We always begin with a pre-defined entry point, which connects to multiple nearby nodes. We identify which of these nodes are the closest to our query vector and move there. This process iterates until there is no node closer to the query vector than the current one, serving as the stopping condition for the algorithm.

Now, let's get back to the main topic and see how it works.

# How HNSW is Developed

So, what happens in HNSW is that we take the motivation from the skip list, and it creates layers like the skip list. But for the connection between the data points, it makes a graph-like connection between the nodes. The nodes at each layer are connected not only to the current layer nodes but also to the nodes of the lower layers. The nodes at the top are very few and intensity increases when we go down to the lower layers. The last layer contains all the data points of the database. This is what the HNSW architecture looks like.


The architecture of the HNSW algorithm

# How Does a Search Query Work in HNSW

The algorithm starts at the predefined node of the topmost layer. It then computes the distance between the connected nodes of the current layer and those in the layer below. The algorithm shifts to a lower layer if the distance to a node in that layer is less than the distance to nodes in the current layer. This process continues until the last layer is reached or it reaches a node that has the minimum distance from all other connecting nodes. The final layer, Layer 0, contains all data points, providing a comprehensive and detailed representation of the dataset. This layer is crucial to ensure that the search incorporates all potential nearest neighbors.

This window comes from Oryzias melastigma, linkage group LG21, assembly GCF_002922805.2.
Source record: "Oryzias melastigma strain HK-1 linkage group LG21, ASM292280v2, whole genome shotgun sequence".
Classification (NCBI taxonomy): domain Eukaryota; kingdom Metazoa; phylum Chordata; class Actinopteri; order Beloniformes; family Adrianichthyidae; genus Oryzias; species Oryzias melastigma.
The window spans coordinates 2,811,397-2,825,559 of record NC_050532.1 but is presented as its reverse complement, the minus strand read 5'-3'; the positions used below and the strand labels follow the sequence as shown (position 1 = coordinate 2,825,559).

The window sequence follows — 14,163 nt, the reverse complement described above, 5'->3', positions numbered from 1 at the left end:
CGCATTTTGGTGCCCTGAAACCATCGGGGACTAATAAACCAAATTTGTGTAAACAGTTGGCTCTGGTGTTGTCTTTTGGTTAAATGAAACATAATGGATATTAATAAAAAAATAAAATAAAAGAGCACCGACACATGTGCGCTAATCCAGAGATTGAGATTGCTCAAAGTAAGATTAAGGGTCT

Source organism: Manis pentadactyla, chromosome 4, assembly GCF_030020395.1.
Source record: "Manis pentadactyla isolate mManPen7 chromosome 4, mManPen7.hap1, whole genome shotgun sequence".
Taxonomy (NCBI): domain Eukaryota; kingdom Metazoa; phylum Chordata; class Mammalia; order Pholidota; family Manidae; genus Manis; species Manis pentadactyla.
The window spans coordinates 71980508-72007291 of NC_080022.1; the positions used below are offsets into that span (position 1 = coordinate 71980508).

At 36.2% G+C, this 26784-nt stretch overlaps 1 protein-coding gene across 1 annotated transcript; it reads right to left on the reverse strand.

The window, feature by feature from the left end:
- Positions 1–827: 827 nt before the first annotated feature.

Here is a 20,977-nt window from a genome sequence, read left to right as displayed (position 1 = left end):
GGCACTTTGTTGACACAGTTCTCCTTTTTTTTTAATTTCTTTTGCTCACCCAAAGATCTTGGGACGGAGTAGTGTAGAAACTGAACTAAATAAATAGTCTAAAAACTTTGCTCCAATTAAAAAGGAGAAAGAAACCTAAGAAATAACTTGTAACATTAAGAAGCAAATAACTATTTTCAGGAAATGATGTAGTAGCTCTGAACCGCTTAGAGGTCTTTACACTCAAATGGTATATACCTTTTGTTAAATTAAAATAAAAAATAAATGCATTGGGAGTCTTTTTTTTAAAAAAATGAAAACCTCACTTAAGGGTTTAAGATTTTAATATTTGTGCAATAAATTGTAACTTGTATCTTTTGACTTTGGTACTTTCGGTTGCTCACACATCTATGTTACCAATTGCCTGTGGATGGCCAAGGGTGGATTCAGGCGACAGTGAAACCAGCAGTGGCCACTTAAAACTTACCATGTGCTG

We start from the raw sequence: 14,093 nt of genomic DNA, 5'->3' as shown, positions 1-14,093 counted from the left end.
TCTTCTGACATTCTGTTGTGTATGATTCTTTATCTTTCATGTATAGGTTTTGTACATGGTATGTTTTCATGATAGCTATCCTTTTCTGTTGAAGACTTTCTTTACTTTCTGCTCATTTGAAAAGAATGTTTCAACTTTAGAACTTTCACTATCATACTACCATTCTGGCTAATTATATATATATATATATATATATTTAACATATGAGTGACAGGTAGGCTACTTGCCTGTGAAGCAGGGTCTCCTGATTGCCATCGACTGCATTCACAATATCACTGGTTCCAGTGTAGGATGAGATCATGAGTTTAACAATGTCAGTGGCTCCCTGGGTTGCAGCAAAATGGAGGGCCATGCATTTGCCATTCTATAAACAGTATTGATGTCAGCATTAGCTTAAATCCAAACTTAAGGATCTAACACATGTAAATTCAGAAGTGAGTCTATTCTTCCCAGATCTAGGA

# Different variants of HNSW: HNSWFLAT and HNSWSQ

Just like IVFFLAT and IVFSQ, where one stores raw vectors and the other stores quantized ranges, the same process applies to HNSWFLAT and HNSWSQ. In HNSWFLAT, the raw vectors are stored as they are, while in HNSWSQ, the vectors are stored in a quantized form. Apart from this key difference in data storage, the overall process and methodology of indexing and searching are the same in both HNSWFLAT and HNSWSQ.

# Multi-Scale Tree Graph (MSTG) Algorithm

Standard Inverted File Indexing (IVF) partitions a vector dataset into numerous clusters, while Hierarchical Navigable Small World (HNSW) builds a hirarchical graph for the vector data. However, a notable limitation of these methods is the substantial growth in index size for massive datasets, requiring the storage of all the vector data in memory. While methods like DiskANN can offload vector storage to SSD, it builds index slowly and has very low filtered search performance.

Multi-Scale Tree Graph (MSTG) is developed by MyScale (opens new window) and it overcomes these limitation by combining hierarchical tree clustering with graph traversal, memory with fast NVMe SSDs. MSTG significantly reduces the resource consumption of IVF/HNSW while retaining exceptional performance. It builds fast, searches fast, and remains fast and accurate under different filtered search ratios while being resource and cost-efficient.

# Conclusion

Vector databases have revolutionized the way data is stored, providing not just enhanced speed but also immense utility across diverse domains such as artificial intelligence and big data analytics. In an era of exponential data growth, particularly in unstructured forms, the applications of vector databases are limitless. Customized indexing techniques further amplify the power and effectiveness of these databases, for example, boosting filtered vector search. MyScale optimizes the filter vector search (opens new window) with the unique MSTG algorithm, providing a powerful solution for complex, large-scale vector searches. Try MyScale today (opens new window) to experience the advanced vector search.